I read this and found it interesting. Thought it might generate some interesting discussion here.
Thanks @clio09. That partial-quote is but one example of Roger’s depth of knowledge and wisdom in amplifier design, and why his passing is such a loss to hi-fi.
Ralph (@atmasphere), what do you think of Mr. Putzeys’ statement that ...

... the idea that feedback causes TIM is probably most noteworthy for being not just wrong, but also the exact opposite of the truth. TIM happens in the input stage. An increase in global feedback makes the input stage work less hard. That causes a disproportional reduction in TIM.
@almarg Bruno is spot on here. The problem is that certain elements of the amplifier design can lie outside the feedback loop, but nonetheless be affected by the operation of the feedback. When you're dealing with something like this you get distortion.

Feedback has mostly been used in the last 40 years to decrease output impedance so that the amp can behave as a voltage source. That is why in most cases there is brightness/harshness that isn't part of the original signal since the feedback needed to get the amp to behave this way is always going to be less than what is needed for the feedback to have the ability to correct for distortion it adds.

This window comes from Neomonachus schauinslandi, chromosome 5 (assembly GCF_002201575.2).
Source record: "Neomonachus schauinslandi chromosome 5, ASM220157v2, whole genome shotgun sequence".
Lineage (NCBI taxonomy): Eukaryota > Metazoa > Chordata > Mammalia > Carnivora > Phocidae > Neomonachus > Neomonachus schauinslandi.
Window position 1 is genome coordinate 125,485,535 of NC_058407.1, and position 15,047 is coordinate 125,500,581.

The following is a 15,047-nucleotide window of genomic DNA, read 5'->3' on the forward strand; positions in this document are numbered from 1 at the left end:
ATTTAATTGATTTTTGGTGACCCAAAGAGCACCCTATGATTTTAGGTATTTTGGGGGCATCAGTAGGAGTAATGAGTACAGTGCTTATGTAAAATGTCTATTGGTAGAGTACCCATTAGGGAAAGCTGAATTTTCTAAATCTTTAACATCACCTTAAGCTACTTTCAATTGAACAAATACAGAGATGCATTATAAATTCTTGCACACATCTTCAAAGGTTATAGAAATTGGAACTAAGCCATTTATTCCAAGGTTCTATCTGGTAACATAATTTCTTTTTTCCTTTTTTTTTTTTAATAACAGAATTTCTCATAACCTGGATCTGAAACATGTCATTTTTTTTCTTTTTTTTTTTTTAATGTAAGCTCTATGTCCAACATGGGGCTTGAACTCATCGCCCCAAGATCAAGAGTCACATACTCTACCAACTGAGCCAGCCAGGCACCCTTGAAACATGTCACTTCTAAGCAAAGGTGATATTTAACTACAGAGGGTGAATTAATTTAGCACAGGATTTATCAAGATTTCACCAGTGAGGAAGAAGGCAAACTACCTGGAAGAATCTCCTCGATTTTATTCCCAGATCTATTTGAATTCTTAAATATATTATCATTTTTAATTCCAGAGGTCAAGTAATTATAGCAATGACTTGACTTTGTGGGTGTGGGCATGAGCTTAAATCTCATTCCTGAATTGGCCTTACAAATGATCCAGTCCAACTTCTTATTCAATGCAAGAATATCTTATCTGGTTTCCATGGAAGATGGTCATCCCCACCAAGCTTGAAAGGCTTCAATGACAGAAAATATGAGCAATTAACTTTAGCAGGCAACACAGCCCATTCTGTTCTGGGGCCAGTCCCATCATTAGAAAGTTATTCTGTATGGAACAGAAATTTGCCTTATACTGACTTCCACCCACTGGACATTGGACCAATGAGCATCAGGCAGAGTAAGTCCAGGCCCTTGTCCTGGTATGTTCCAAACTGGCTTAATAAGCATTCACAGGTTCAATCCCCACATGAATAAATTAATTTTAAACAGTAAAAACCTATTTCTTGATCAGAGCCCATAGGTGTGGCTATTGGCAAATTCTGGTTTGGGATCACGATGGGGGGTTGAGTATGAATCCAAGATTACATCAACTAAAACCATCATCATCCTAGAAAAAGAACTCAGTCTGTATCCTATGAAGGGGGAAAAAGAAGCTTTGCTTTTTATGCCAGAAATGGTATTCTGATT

One issue that's not seen a lot of attention is the simple fact that a speaker does not need more than about 20:1 for damping and many need considerably less. If overdamped, you get a phenomena often called 'tight bass' which is pleasurable but a coloration. So right here you can see that adding the feedback that is really needed for the amp to do its job right is overkill for the needs of the loudspeakers. 

I've seen nothing to address this; audio is still a developing field.
Thanks, Ralph ( @atmasphere ). So would it be fair to say that feedback can cause TIM if the amount of feedback that is applied is insufficient to prevent it, but in many designs it is not practical to apply that much feedback "due to all the frequency poles which limit phase margin and decrease Gain Bandwidth Product." (Quoting from one of your earlier posts).

If so, I believe that would reconcile Mr. Putzeys' statement with the seminal work of Dr. Matti Otala, mainly in the 1970s, that was referred to by @tomic601 in an earlier post. 

Thanks! Best regards,
-- Al